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Ethical dilemmas created by gene editing pose potential problems

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From fiction to reality, gene editing in humans has become a possibility. Researchers at the University of Texas, led by Ilya Finkelstein, have been using and improving a gene-editing tool, CRISPR, in order to use it safely on humans.

For those who do not know, CRISPR (Clustered Regularly Interspaced Short Palindromic Repeats) is a family of DNA sequences that serves as a defense mechanism and has been transformed into a tool for gene-editing. It was used to create mosquitoes resistant to malaria. The mosquitos owning this new DNA transmitted 99 percent of it to their offspring even when mating with normal mosquitos.

CRISPR has the potential, thanks to the team of UT scientists, to create a safer gene-editing approach to curing life-threatening diseases such as cancer, HIV, blindness and many more. The quality of life of many people can be changed for the better with this great scientific advancement. This much is undeniable, but at what cost?

The success of CRISPR is breathtaking; however, it brings up ethical questions to the larger public. I can’t help but ask myself, are we ready to live in a world where people are judged by how improved their genetic code is? In a world where the division between the rich and poor is growing and dividing the population? We are not ready to face a greater inequality: a world where only those who can afford it can become genetically “superior.”

What about the diversity of human nature? Being different is not a bad thing. In fact, our differences are what make us strong and beautiful as human beings. It has been scientifically proven that GMOs lack genetic diversity. If CRISPR is improved, it will lead to humans losing their original nature and multiplicity.

Another question that arises is, what if people abuse the power of CRISPR on unwilling individuals? Questions about human modification have never been talked about until recently. In 2015, Chinese scientists made their tests public in which they used CRISPR to genetically modify human embryos, they opened a door towards an ethical debate that is still ongoing.The fictional idea of modifying human DNA has become a reality.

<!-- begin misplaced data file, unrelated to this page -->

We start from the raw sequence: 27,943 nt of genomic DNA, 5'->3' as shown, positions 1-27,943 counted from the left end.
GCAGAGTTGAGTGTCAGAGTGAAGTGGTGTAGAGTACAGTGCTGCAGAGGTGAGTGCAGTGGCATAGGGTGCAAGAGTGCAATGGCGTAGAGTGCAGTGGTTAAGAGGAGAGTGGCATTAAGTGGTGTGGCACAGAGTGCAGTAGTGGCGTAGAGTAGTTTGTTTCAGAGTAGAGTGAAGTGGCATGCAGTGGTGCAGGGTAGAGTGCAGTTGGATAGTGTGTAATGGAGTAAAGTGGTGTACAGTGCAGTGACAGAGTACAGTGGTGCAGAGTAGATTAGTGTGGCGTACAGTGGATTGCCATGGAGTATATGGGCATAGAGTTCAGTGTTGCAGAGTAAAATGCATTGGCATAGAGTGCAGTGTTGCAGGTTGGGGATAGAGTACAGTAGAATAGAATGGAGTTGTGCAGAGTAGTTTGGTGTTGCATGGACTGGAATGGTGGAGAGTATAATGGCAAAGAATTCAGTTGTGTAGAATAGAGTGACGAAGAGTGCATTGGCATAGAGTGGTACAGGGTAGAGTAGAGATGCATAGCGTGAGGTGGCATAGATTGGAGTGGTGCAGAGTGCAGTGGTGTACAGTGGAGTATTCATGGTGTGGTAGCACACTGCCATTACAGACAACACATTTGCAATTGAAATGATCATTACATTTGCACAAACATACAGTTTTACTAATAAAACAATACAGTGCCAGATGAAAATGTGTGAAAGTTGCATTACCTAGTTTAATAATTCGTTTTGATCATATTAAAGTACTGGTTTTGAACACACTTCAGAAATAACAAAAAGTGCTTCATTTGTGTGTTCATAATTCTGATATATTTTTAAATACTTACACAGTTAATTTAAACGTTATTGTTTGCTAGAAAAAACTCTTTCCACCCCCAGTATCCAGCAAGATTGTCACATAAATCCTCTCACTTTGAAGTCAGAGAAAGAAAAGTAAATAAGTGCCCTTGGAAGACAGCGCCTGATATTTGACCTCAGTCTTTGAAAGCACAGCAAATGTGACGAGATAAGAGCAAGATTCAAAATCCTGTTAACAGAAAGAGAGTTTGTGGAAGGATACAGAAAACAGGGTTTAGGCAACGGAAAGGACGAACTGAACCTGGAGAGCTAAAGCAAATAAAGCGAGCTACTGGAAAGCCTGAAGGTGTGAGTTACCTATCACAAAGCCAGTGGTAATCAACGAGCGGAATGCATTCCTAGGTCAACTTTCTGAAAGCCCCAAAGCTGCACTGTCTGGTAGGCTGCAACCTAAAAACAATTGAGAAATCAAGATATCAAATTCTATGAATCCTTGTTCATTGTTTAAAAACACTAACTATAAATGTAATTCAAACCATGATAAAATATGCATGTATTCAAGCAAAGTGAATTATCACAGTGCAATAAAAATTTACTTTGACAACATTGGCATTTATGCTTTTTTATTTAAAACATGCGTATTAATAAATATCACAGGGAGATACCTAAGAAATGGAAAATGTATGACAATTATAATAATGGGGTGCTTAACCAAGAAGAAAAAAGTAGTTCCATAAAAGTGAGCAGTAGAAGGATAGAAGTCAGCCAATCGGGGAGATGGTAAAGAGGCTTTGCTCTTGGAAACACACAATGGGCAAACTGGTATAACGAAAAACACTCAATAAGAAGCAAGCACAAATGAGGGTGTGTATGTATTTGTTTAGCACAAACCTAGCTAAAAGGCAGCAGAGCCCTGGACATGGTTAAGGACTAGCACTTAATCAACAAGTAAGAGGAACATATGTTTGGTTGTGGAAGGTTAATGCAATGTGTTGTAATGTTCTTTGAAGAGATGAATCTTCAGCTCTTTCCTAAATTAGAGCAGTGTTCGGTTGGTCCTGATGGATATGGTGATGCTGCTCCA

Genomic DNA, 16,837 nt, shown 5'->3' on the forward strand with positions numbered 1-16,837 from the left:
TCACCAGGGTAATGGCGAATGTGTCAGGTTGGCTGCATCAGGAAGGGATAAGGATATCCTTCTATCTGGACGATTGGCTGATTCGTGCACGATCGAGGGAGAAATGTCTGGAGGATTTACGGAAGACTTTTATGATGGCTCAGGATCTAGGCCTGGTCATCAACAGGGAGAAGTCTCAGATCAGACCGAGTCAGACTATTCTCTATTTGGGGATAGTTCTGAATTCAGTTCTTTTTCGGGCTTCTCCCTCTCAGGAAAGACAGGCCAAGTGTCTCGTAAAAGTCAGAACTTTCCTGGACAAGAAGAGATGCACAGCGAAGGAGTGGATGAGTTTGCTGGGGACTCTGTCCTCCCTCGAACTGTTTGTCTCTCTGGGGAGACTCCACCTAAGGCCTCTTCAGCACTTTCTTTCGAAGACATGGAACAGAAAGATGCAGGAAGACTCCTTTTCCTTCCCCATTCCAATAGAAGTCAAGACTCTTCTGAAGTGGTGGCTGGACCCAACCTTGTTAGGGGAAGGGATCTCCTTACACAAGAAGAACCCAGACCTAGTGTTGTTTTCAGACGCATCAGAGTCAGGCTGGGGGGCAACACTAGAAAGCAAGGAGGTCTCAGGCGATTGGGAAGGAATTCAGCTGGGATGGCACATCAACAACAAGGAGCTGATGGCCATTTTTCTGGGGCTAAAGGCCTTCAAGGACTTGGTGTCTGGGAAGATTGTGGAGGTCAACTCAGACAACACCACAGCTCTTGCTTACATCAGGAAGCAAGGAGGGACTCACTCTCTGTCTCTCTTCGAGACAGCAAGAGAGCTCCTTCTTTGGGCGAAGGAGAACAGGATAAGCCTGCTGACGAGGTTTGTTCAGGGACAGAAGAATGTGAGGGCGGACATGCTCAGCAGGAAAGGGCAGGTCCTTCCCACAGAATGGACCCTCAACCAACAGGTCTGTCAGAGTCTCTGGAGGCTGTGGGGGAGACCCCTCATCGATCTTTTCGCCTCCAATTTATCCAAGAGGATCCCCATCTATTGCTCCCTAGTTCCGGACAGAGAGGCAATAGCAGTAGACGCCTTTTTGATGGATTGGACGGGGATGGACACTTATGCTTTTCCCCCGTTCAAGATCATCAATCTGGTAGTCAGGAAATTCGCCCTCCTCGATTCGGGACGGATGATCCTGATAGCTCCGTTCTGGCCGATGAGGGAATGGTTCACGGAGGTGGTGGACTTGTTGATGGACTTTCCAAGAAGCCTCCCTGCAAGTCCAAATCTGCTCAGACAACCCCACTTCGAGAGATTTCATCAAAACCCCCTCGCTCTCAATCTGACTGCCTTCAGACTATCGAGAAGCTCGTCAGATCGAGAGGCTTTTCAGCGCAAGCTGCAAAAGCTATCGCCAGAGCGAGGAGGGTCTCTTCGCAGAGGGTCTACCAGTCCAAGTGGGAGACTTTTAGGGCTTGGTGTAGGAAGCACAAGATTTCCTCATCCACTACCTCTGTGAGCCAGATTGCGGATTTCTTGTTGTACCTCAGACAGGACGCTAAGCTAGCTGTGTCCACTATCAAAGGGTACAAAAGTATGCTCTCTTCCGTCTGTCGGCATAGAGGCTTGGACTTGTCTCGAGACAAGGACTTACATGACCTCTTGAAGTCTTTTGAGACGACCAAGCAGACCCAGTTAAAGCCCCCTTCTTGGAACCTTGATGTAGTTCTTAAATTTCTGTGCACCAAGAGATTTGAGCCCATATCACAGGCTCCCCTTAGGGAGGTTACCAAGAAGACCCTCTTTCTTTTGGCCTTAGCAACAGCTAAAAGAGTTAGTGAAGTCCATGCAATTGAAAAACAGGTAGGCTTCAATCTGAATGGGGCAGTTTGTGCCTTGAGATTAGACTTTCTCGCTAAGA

One of the co-founders of CRISPR, Jennifer Doudna proposed to adopt standards of efficiency as most of the Chinese scientific tests on the embryos failed. But the question of whether CRISPR works or not does not change the unethical aspect of testing embryos. The unborn babies are not able to consent to the test and to the permanent gene changes.

The National Academy of Science has approved and allowed embryo testing. It is understandable to see the beauty and the attractive aspect of progress, nonetheless, actual steps need to be made in order to prevent tests degenerating.

Even if their policies have changed and improved, such as only modifying genes on embryos with serious diseases if there is no other reasonable alternative, the CRISPR improvements will most likely make these regulations change on the long term.

Ethical debates and questioning about the future of genetically modified human shouldn’t be overlooked, even in the sake of progress by IEC’s (Independent Ethical Committee) across the world.

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Ethical dilemmas created by gene editing pose potential problems